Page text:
Posted by Yvonne Dunetz
We spend approximately ⅓ of our lives asleep. In sleep, approximately 25% of our time is spent in a state commonly associated with dreaming. It is estimated that the average adult – 75 years of age – will have spent approximately 50,000 hours or nearly 6 years dreaming.
And yet the dream as a common human experience remains an enigma. Over epochs and across cultures the dream has been alternately revered and reviled; accepted and explored for its depth of psychological and even sacred meaning, and dismissed as random and chaotic neuronal firings which meaning is a fiction and product of waking consciousness.
Carl Jung, Swiss psychoanalyst and originator of analytic or archetypal psychology, understood the dream to be the expression in symbolic form of the “emotional truth” of the dreamer at a given point in time. His formulations on the topic generally accord well with more recent scientific research which suggests that the dream functions to process emotion and organize memory, using the as if language of symbol and metaphor to express the situation of the dreamer in relation to his or her inner and outer world of experience. Moreover, Jung observed that if one follows one’s dreams over time, one can discern patterns and themes which both reflect developmental trends and point the dreamer in the direction of his or her psychological growth and maturation – a process which he named individuation.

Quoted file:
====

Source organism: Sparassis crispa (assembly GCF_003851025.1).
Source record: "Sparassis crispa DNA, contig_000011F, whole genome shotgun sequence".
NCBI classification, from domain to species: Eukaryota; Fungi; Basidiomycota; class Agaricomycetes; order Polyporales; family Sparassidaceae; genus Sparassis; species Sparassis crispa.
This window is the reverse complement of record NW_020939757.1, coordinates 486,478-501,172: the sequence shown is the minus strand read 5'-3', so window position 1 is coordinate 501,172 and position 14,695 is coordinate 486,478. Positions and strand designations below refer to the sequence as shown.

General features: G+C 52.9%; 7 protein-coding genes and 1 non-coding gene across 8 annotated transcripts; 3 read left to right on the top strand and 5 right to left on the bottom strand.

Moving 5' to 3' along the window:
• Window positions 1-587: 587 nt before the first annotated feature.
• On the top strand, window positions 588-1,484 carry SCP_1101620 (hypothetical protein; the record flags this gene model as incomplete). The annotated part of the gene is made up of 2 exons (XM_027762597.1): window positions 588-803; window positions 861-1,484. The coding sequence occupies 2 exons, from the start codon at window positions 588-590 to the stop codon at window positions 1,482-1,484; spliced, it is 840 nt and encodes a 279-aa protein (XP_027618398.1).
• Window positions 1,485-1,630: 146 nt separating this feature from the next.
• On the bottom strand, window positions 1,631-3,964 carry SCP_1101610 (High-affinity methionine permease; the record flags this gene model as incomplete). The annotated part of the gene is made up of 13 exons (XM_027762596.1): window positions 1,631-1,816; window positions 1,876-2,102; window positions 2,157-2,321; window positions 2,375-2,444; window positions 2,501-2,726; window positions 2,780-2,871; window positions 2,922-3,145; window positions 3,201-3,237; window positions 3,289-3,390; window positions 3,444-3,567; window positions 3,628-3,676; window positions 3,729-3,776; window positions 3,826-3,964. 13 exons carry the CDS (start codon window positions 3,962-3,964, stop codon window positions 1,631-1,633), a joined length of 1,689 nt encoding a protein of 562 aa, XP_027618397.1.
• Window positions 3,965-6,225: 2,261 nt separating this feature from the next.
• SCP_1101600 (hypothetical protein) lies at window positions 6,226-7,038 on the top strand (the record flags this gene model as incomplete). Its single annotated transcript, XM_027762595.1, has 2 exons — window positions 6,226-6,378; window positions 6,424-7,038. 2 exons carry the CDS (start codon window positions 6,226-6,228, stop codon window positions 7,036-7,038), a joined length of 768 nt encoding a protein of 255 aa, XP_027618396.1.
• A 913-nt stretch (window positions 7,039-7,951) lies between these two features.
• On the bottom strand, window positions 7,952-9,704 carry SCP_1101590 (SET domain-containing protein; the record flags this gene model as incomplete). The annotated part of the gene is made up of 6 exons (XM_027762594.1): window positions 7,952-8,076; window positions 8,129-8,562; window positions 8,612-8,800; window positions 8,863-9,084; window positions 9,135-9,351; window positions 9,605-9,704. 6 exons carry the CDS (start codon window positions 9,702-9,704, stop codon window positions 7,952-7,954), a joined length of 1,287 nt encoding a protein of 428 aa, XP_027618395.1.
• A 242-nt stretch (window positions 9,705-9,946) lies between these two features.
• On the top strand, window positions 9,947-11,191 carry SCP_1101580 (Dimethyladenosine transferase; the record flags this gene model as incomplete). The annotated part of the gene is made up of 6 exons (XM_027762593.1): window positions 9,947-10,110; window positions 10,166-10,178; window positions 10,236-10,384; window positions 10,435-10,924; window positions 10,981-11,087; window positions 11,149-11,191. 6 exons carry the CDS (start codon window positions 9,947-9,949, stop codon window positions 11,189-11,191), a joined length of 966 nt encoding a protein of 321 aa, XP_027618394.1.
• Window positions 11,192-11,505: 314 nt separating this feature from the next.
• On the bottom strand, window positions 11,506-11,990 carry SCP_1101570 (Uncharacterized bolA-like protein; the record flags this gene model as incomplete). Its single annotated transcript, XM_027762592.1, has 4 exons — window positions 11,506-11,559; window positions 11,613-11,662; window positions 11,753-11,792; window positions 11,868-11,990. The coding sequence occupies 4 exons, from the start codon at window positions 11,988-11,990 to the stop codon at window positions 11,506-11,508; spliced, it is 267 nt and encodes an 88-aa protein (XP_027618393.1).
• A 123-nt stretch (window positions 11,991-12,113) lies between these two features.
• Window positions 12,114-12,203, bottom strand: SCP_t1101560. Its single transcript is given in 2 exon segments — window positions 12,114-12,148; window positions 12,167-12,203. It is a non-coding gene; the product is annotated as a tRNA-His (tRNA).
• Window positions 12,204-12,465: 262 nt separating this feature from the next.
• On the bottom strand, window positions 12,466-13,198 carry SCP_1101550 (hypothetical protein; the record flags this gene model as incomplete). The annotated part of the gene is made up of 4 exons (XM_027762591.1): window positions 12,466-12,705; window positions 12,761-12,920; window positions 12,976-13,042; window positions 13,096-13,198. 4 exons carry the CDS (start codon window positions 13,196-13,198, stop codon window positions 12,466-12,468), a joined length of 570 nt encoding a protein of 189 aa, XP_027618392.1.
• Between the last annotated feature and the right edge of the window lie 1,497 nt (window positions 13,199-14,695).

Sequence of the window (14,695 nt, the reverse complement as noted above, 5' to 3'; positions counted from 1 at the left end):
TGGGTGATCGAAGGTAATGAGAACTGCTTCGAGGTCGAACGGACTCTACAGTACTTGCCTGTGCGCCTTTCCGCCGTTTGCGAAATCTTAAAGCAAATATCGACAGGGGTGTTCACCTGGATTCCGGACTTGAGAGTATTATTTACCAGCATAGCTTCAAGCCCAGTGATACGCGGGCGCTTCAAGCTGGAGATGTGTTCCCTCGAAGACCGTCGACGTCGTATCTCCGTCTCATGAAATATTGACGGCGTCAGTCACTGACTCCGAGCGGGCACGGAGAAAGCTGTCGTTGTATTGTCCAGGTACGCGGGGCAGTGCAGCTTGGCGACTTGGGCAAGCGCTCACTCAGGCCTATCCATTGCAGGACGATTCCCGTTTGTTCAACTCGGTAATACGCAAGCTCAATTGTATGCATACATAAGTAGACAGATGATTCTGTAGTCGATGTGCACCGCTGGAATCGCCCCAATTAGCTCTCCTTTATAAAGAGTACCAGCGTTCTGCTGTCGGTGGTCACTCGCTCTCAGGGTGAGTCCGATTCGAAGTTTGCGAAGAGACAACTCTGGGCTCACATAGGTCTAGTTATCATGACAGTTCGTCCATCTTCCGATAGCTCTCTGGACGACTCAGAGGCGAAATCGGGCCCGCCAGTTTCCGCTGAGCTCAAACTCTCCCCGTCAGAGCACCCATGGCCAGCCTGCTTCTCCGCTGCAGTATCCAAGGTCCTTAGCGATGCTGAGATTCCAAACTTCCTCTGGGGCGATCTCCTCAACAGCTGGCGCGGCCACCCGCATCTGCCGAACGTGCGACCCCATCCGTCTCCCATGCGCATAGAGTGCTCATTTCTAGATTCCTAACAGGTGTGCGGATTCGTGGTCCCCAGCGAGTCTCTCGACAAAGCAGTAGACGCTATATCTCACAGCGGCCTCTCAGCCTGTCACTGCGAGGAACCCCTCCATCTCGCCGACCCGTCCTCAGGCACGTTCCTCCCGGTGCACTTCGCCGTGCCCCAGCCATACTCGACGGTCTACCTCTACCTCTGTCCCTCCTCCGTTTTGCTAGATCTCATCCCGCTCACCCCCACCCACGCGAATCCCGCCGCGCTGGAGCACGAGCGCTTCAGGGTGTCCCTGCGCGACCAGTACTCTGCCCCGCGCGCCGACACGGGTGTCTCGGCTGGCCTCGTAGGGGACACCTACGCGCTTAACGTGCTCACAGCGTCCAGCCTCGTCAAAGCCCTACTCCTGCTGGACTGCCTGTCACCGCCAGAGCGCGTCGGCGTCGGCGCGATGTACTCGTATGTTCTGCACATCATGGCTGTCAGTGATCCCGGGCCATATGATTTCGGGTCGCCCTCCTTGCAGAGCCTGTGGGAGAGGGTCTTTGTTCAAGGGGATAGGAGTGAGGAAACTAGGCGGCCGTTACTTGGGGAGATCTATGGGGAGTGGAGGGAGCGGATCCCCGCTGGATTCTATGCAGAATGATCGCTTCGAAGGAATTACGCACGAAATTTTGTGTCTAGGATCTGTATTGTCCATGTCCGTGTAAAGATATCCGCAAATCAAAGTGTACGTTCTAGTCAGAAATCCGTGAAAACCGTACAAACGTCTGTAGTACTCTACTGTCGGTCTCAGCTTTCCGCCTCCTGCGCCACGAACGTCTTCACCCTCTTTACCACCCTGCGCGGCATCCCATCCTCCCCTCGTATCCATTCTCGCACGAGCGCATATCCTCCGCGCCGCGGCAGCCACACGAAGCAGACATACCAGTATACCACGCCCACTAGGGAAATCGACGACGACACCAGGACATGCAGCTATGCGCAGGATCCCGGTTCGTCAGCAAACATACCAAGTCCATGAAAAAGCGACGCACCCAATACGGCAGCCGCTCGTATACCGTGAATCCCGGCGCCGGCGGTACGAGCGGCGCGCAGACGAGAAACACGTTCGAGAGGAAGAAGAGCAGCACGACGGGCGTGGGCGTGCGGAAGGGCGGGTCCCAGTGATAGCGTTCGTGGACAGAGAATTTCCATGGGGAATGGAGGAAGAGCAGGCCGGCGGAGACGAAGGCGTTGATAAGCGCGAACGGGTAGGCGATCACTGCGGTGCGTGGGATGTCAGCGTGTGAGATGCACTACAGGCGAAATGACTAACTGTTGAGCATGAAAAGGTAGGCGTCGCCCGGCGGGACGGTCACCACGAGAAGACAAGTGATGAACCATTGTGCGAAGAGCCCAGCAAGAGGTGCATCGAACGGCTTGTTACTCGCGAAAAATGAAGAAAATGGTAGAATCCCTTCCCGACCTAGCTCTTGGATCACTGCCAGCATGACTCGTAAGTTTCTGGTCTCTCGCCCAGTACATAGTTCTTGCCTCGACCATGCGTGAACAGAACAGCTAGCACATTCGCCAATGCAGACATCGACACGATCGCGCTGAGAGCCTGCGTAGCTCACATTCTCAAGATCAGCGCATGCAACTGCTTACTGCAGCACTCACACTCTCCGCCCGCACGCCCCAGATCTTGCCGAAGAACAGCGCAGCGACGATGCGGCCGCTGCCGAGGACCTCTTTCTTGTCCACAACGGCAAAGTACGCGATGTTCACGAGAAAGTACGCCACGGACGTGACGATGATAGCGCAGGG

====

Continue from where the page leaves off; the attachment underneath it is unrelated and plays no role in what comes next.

In this seminar, Jungian analyst Stuart Sherman leads participants in surveying various theories concerning dreams which range broadly over time – from ancient to modern – and across disciplines – from religious or spiritual to psychological and neuroscientific. Against this background he leads us in exploring further Jung’s appreciation of the dream as a natural occurrence in the human psyche which nightly bridges our conscious and unconscious minds, and with the ultimate purpose of helping us to develop a more wholesome relationship to our inner and outer worlds of experience. Tools for remembering and working with our dreams are discussed. Opportunity is also taken to follow several dream series over time and as they occurred in the context of psychotherapy. There, they are seen to variously supplement, guide, and at times comment upon the therapeutic encounter.